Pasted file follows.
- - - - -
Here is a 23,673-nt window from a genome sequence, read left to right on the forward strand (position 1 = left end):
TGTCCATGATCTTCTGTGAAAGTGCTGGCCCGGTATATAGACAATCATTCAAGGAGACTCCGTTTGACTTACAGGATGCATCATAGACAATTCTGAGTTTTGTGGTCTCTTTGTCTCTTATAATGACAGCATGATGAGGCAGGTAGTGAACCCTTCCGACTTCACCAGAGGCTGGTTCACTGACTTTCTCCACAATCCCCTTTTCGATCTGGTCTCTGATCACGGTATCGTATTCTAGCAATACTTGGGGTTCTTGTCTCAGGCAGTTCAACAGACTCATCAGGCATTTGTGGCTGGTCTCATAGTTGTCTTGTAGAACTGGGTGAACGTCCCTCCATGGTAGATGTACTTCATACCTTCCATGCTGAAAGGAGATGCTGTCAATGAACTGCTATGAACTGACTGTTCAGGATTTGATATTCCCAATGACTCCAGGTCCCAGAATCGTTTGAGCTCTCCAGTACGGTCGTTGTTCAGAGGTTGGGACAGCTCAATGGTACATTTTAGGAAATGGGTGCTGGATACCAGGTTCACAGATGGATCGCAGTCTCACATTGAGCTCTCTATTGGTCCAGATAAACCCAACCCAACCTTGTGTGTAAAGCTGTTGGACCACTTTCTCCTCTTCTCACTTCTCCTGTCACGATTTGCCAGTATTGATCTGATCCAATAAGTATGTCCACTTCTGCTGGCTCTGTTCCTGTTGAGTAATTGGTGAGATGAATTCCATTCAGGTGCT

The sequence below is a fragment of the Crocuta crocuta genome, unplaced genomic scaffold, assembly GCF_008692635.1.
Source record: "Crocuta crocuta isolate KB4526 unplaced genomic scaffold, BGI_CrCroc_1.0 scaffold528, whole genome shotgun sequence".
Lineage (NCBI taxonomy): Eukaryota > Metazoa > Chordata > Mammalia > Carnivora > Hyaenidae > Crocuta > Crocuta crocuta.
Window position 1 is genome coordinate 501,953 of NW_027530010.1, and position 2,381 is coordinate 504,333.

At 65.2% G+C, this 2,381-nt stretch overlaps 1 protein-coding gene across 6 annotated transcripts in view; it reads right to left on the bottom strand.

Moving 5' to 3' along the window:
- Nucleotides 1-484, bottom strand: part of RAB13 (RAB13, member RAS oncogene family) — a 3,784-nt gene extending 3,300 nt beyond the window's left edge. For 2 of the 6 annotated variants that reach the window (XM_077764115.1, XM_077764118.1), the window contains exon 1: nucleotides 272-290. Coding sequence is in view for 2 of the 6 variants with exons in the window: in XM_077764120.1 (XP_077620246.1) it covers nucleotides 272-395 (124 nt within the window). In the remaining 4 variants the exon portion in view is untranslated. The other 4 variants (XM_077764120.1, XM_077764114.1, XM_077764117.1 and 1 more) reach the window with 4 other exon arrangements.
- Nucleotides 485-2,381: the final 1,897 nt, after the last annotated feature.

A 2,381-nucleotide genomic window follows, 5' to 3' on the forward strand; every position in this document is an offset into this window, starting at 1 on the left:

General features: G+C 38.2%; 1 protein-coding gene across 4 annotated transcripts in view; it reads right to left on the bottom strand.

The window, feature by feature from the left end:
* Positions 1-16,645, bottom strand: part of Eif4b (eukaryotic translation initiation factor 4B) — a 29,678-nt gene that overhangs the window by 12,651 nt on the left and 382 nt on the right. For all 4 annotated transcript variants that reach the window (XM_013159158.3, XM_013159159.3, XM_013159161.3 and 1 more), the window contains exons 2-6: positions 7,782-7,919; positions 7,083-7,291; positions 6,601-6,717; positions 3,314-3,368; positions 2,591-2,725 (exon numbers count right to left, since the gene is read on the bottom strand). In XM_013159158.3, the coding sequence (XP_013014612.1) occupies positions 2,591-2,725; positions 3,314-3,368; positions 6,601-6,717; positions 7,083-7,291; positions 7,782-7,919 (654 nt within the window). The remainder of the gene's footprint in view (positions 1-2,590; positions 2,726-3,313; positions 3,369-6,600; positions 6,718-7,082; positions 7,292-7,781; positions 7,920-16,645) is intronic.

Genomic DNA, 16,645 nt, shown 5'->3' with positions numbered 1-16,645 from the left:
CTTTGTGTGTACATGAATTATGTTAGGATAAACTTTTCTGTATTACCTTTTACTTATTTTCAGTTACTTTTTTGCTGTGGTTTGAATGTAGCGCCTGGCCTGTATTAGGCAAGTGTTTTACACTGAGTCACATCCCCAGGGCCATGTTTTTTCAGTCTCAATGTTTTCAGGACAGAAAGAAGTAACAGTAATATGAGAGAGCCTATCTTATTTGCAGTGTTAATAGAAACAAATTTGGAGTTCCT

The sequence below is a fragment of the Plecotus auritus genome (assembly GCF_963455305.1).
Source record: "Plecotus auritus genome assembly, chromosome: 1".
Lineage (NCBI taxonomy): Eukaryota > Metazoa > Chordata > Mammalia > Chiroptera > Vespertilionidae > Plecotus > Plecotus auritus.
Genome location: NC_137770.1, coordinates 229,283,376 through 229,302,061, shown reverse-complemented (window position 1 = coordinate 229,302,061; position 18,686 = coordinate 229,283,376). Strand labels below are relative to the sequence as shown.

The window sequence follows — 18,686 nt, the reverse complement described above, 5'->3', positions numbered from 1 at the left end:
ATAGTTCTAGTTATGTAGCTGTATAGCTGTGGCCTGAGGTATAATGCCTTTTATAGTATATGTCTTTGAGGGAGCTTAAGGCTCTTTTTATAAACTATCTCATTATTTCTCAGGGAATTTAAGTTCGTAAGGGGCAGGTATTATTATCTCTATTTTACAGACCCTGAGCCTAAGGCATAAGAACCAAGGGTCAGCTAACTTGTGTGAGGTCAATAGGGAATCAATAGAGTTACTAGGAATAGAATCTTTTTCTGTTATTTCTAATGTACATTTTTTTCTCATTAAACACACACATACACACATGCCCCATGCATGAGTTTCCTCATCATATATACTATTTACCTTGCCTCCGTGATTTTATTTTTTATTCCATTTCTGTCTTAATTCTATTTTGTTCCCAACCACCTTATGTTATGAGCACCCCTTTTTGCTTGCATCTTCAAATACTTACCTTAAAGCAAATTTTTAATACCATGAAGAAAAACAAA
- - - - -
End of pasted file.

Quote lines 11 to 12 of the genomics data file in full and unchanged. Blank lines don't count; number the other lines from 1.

A 2,381-nucleotide genomic window follows, 5' to 3' on the forward strand; every position in this document is an offset into this window, starting at 1 on the left:

General features: G+C 38.2%; 1 protein-coding gene across 4 annotated transcripts in view; it reads right to left on the bottom strand.